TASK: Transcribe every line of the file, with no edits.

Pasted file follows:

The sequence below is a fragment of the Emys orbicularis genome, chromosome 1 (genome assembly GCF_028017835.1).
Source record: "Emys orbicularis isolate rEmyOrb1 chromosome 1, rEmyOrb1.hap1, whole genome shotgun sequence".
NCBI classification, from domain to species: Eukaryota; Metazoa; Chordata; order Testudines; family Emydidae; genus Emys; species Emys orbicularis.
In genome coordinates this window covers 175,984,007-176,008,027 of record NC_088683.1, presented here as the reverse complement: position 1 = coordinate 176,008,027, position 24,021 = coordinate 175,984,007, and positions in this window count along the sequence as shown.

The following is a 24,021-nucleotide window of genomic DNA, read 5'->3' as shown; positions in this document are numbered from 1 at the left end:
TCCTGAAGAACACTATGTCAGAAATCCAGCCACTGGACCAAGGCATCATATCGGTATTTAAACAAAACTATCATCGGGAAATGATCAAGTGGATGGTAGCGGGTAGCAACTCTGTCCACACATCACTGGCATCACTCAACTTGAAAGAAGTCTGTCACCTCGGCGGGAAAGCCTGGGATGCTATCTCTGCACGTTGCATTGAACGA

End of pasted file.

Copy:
The sequence below is a fragment of the Emys orbicularis genome, chromosome 1 (genome assembly GCF_028017835.1).
Source record: "Emys orbicularis isolate rEmyOrb1 chromosome 1, rEmyOrb1.hap1, whole genome shotgun sequence".
NCBI classification, from domain to species: Eukaryota; Metazoa; Chordata; order Testudines; family Emydidae; genus Emys; species Emys orbicularis.
In genome coordinates this window covers 175,984,007-176,008,027 of record NC_088683.1, presented here as the reverse complement: position 1 = coordinate 176,008,027, position 24,021 = coordinate 175,984,007, and positions in this window count along the sequence as shown.

The following is a 24,021-nucleotide window of genomic DNA, read 5'->3' as shown; positions in this document are numbered from 1 at the left end:
TCCTGAAGAACACTATGTCAGAAATCCAGCCACTGGACCAAGGCATCATATCGGTATTTAAACAAAACTATCATCGGGAAATGATCAAGTGGATGGTAGCGGGTAGCAACTCTGTCCACACATCACTGGCATCACTCAACTTGAAAGAAGTCTGTCACCTCGGCGGGAAAGCCTGGGATGCTATCTCTGCACGTTGCATTGAACGA